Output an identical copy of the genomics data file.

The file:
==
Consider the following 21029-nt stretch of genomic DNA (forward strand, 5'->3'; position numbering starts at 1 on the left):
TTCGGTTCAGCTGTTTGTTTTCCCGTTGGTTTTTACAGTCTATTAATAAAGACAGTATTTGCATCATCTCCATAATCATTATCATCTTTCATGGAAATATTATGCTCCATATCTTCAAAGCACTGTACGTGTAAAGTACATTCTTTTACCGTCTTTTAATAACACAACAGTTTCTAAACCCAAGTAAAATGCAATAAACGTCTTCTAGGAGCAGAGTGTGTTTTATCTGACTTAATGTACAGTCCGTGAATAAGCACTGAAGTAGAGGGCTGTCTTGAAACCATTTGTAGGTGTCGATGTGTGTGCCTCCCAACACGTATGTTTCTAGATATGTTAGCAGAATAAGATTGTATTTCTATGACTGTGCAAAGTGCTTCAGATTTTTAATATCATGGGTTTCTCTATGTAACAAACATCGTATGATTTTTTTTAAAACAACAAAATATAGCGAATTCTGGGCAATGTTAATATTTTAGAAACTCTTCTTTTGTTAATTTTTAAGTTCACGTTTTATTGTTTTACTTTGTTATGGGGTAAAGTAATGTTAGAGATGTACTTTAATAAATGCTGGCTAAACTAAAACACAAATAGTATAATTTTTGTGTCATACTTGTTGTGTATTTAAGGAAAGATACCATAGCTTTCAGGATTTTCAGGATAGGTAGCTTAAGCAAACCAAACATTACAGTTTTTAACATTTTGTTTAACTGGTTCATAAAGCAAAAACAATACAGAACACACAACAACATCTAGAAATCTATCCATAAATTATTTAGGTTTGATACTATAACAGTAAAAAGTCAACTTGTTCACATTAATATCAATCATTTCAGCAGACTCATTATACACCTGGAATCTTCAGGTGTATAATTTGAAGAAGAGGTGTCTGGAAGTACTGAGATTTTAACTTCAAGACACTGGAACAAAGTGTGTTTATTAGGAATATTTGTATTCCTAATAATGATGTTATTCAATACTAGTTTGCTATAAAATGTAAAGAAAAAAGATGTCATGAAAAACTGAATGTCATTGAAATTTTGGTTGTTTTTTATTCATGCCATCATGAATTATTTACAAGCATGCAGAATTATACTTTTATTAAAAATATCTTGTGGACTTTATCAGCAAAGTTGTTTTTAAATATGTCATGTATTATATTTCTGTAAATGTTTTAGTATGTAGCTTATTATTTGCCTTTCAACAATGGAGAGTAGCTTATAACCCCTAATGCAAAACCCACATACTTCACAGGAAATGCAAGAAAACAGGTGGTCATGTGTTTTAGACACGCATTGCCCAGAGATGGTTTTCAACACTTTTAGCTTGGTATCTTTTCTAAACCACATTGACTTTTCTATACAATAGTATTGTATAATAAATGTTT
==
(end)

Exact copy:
Consider the following 21029-nt stretch of genomic DNA (forward strand, 5'->3'; position numbering starts at 1 on the left):
TTCGGTTCAGCTGTTTGTTTTCCCGTTGGTTTTTACAGTCTATTAATAAAGACAGTATTTGCATCATCTCCATAATCATTATCATCTTTCATGGAAATATTATGCTCCATATCTTCAAAGCACTGTACGTGTAAAGTACATTCTTTTACCGTCTTTTAATAACACAACAGTTTCTAAACCCAAGTAAAATGCAATAAACGTCTTCTAGGAGCAGAGTGTGTTTTATCTGACTTAATGTACAGTCCGTGAATAAGCACTGAAGTAGAGGGCTGTCTTGAAACCATTTGTAGGTGTCGATGTGTGTGCCTCCCAACACGTATGTTTCTAGATATGTTAGCAGAATAAGATTGTATTTCTATGACTGTGCAAAGTGCTTCAGATTTTTAATATCATGGGTTTCTCTATGTAACAAACATCGTATGATTTTTTTTAAAACAACAAAATATAGCGAATTCTGGGCAATGTTAATATTTTAGAAACTCTTCTTTTGTTAATTTTTAAGTTCACGTTTTATTGTTTTACTTTGTTATGGGGTAAAGTAATGTTAGAGATGTACTTTAATAAATGCTGGCTAAACTAAAACACAAATAGTATAATTTTTGTGTCATACTTGTTGTGTATTTAAGGAAAGATACCATAGCTTTCAGGATTTTCAGGATAGGTAGCTTAAGCAAACCAAACATTACAGTTTTTAACATTTTGTTTAACTGGTTCATAAAGCAAAAACAATACAGAACACACAACAACATCTAGAAATCTATCCATAAATTATTTAGGTTTGATACTATAACAGTAAAAAGTCAACTTGTTCACATTAATATCAATCATTTCAGCAGACTCATTATACACCTGGAATCTTCAGGTGTATAATTTGAAGAAGAGGTGTCTGGAAGTACTGAGATTTTAACTTCAAGACACTGGAACAAAGTGTGTTTATTAGGAATATTTGTATTCCTAATAATGATGTTATTCAATACTAGTTTGCTATAAAATGTAAAGAAAAAAGATGTCATGAAAAACTGAATGTCATTGAAATTTTGGTTGTTTTTTATTCATGCCATCATGAATTATTTACAAGCATGCAGAATTATACTTTTATTAAAAATATCTTGTGGACTTTATCAGCAAAGTTGTTTTTAAATATGTCATGTATTATATTTCTGTAAATGTTTTAGTATGTAGCTTATTATTTGCCTTTCAACAATGGAGAGTAGCTTATAACCCCTAATGCAAAACCCACATACTTCACAGGAAATGCAAGAAAACAGGTGGTCATGTGTTTTAGACACGCATTGCCCAGAGATGGTTTTCAACACTTTTAGCTTGGTATCTTTTCTAAACCACATTGACTTTTCTATACAATAGTATTGTATAATAAATGTTT